NHTSA To Offer Recommendations on Changing Fuel Economy Rules in Middle of Violent Regulatory Argument
When Donald Trump was elected president, it seemed that the Obama-administration EPA scrambled to pass what rulings they could ahead of the predictably regulation-averse (particularly when it comes to carbon and fuel efficiency regulations, with the appointment of Oklahoma Attorney General Scott Pruitt to the head position at the EPA) Trump administration’s ascension to control. One of the most controversial, at least to the automotive market, was strict, rising fuel efficiency requirements, or the Corporate Average Fuel Economy (CAFE) regulations, which were pushed through at the last minute.
Surprising nobody, one of the first things Pruitt did upon taking office was follow President Trump’s orders to roll back the fuel efficiency standard determination (most likely with a smile on his face and song in his heart, given his long-standing criticism of emissions regulations).
However, that just meant that the final decision was being reopened, and although environmental groups saw this as a near-certain sign that the regulations were a thin, wispy tree against the heavy, sharp ax of Trump’s deregulation policies, the final determination had not been made.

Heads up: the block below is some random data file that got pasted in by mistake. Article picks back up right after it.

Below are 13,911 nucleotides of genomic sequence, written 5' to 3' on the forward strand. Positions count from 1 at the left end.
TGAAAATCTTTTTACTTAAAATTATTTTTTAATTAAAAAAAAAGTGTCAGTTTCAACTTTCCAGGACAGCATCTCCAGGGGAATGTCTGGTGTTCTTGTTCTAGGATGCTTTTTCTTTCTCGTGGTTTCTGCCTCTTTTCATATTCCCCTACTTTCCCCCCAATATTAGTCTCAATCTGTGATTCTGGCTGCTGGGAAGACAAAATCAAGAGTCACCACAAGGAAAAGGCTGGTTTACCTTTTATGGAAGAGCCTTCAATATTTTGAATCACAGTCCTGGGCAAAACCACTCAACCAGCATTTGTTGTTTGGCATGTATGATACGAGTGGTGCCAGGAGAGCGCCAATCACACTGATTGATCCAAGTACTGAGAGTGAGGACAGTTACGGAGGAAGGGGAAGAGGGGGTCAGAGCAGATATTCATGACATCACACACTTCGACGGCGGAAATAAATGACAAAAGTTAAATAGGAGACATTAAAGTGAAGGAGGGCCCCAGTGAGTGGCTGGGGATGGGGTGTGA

With that in mind, the National Highway Traffic Safety Administration, the government body which makes up half of the nation’s fuel economy regulation set, has announced that it will be ready to release its proposal for revising CAFE levels for model years 2022-2025 on March 30th.
The outcomes of the NHTSA’s review comes with high tension in the regulatory arena, as in one corner the Trump administration and Scott Pruitt’s EPA are raucously calling for a reduction in requirements, while in the other, the California Air Resources Board, auto parts suppliers, and environmental and consumer advocate groups are clamoring (although probably without much hope) for the regulations to stay where they were put.
Sitting somewhat worriedly in the middle of the chaos are the automakers themselves, who are on the one hand in favor of more lax regulations which would save money, but on the other hand have already invested quite heavily in fuel-efficiency-boosting technology and would definitely not benefit from a split in regulations between California and the states which follow its lead (the largest auto market in the US) and the rest of the country, which the state has promised would be the result of lowered regulations.
We will just have to see what happens when the recommendations are issued at the end of March.
Oh, and in case you were wondering, the NHTSA still doesn’t have a head administrator, one year into the Trump administration.